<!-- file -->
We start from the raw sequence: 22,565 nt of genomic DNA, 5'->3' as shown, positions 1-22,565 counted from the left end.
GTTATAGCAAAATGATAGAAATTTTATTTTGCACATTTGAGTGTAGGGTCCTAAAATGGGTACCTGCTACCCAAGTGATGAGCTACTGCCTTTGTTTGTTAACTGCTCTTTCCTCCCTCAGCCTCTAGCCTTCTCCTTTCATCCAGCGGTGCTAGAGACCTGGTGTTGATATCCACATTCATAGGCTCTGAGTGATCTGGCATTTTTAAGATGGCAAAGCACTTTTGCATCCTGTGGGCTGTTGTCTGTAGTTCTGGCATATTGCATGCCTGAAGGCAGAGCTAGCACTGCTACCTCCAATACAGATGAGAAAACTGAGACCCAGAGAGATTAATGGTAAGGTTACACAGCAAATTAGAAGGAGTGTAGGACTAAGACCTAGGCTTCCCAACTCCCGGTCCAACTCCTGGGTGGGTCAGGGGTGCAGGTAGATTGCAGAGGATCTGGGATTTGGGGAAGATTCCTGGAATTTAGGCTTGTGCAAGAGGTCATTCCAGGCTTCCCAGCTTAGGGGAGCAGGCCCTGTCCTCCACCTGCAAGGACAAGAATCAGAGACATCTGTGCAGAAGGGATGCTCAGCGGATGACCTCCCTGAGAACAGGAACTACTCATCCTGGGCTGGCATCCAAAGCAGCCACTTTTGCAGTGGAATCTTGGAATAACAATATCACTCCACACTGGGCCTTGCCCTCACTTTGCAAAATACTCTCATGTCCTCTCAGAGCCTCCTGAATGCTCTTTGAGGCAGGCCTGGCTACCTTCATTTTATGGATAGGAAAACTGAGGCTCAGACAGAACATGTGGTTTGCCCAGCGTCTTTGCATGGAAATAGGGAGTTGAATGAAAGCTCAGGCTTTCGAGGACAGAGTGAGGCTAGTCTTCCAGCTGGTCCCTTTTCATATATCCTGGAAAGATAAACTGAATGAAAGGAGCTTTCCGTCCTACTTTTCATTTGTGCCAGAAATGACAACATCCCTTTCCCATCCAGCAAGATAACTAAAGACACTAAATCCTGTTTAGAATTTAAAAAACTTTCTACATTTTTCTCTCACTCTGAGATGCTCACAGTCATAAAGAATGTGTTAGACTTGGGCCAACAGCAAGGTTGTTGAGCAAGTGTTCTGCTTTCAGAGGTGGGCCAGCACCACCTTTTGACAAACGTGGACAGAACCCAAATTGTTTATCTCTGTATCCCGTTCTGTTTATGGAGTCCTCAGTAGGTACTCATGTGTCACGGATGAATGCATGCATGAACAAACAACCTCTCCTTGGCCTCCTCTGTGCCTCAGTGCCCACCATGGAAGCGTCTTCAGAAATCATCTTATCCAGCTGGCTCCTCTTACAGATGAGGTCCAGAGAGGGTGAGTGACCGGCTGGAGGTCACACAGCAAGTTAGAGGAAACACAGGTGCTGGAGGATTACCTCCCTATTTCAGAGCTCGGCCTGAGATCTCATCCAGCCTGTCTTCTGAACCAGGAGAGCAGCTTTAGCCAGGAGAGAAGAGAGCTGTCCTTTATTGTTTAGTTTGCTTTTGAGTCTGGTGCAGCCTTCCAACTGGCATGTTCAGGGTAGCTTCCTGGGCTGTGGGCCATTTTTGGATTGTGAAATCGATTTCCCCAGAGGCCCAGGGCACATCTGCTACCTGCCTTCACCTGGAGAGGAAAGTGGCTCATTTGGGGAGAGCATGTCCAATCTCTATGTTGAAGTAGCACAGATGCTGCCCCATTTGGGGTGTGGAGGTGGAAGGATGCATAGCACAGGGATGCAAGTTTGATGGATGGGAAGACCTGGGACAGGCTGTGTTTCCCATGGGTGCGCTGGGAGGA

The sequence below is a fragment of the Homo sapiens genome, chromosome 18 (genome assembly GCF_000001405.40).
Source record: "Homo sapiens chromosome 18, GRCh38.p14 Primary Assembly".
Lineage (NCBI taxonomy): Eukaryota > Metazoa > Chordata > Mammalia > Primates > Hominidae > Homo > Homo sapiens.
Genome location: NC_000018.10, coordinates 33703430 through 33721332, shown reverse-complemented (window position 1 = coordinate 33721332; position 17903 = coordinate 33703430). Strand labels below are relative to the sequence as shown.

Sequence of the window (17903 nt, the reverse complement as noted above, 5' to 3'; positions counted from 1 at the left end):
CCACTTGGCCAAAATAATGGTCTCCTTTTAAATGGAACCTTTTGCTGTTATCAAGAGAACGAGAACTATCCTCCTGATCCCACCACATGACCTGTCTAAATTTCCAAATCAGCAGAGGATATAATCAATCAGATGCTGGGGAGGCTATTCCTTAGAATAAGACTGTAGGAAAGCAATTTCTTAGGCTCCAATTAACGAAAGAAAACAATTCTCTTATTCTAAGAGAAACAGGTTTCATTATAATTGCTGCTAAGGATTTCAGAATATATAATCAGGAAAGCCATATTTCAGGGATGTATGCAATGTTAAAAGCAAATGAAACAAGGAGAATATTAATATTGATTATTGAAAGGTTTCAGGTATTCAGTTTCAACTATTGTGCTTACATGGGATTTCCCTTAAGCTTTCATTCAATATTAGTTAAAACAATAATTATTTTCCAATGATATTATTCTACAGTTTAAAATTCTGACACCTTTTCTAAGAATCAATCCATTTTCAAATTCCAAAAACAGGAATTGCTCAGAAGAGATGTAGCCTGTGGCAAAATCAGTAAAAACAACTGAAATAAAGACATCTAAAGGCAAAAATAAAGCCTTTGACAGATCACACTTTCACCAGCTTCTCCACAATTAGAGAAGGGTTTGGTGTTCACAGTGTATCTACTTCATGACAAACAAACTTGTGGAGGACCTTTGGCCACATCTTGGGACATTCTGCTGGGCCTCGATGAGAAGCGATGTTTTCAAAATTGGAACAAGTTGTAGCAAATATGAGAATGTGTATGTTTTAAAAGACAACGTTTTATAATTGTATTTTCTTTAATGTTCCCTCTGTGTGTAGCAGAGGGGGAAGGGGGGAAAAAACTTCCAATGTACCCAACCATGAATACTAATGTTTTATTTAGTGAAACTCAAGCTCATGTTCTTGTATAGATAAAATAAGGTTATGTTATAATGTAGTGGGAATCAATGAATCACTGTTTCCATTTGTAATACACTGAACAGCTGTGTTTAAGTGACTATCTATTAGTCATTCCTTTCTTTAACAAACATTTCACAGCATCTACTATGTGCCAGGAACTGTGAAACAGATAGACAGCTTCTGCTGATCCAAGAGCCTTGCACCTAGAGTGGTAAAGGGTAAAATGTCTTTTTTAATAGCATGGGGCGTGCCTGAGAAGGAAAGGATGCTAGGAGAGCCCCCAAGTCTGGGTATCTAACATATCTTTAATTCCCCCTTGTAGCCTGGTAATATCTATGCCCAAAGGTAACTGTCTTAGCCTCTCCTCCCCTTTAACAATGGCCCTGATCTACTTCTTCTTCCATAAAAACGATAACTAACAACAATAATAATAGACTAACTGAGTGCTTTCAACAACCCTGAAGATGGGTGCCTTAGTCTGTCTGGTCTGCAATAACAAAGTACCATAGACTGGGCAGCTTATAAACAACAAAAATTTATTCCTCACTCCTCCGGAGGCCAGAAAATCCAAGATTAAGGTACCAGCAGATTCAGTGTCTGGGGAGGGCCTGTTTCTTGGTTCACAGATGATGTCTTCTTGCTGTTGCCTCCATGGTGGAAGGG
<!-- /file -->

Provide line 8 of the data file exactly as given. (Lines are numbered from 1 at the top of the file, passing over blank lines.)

CCACTTGGCCAAAATAATGGTCTCCTTTTAAATGGAACCTTTTGCTGTTATCAAGAGAACGAGAACTATCCTCCTGATCCCACCACATGACCTGTCTAAATTTCCAAATCAGCAGAGGATATAATCAATCAGATGCTGGGGAGGCTATTCCTTAGAATAAGACTGTAGGAAAGCAATTTCTTAGGCTCCAATTAACGAAAGAAAACAATTCTCTTATTCTAAGAGAAACAGGTTTCATTATAATTGCTGCTAAGGATTTCAGAATATATAATCAGGAAAGCCATATTTCAGGGATGTATGCAATGTTAAAAGCAAATGAAACAAGGAGAATATTAATATTGATTATTGAAAGGTTTCAGGTATTCAGTTTCAACTATTGTGCTTACATGGGATTTCCCTTAAGCTTTCATTCAATATTAGTTAAAACAATAATTATTTTCCAATGATATTATTCTACAGTTTAAAATTCTGACACCTTTTCTAAGAATCAATCCATTTTCAAATTCCAAAAACAGGAATTGCTCAGAAGAGATGTAGCCTGTGGCAAAATCAGTAAAAACAACTGAAATAAAGACATCTAAAGGCAAAAATAAAGCCTTTGACAGATCACACTTTCACCAGCTTCTCCACAATTAGAGAAGGGTTTGGTGTTCACAGTGTATCTACTTCATGACAAACAAACTTGTGGAGGACCTTTGGCCACATCTTGGGACATTCTGCTGGGCCTCGATGAGAAGCGATGTTTTCAAAATTGGAACAAGTTGTAGCAAATATGAGAATGTGTATGTTTTAAAAGACAACGTTTTATAATTGTATTTTCTTTAATGTTCCCTCTGTGTGTAGCAGAGGGGGAAGGGGGGAAAAAACTTCCAATGTACCCAACCATGAATACTAATGTTTTATTTAGTGAAACTCAAGCTCATGTTCTTGTATAGATAAAATAAGGTTATGTTATAATGTAGTGGGAATCAATGAATCACTGTTTCCATTTGTAATACACTGAACAGCTGTGTTTAAGTGACTATCTATTAGTCATTCCTTTCTTTAACAAACATTTCACAGCATCTACTATGTGCCAGGAACTGTGAAACAGATAGACAGCTTCTGCTGATCCAAGAGCCTTGCACCTAGAGTGGTAAAGGGTAAAATGTCTTTTTTAATAGCATGGGGCGTGCCTGAGAAGGAAAGGATGCTAGGAGAGCCCCCAAGTCTGGGTATCTAACATATCTTTAATTCCCCCTTGTAGCCTGGTAATATCTATGCCCAAAGGTAACTGTCTTAGCCTCTCCTCCCCTTTAACAATGGCCCTGATCTACTTCTTCTTCCATAAAAACGATAACTAACAACAATAATAATAGACTAACTGAGTGCTTTCAACAACCCTGAAGATGGGTGCCTTAGTCTGTCTGGTCTGCAATAACAAAGTACCATAGACTGGGCAGCTTATAAACAACAAAAATTTATTCCTCACTCCTCCGGAGGCCAGAAAATCCAAGATTAAGGTACCAGCAGATTCAGTGTCTGGGGAGGGCCTGTTTCTTGGTTCACAGATGATGTCTTCTTGCTGTTGCCTCCATGGTGGAAGGG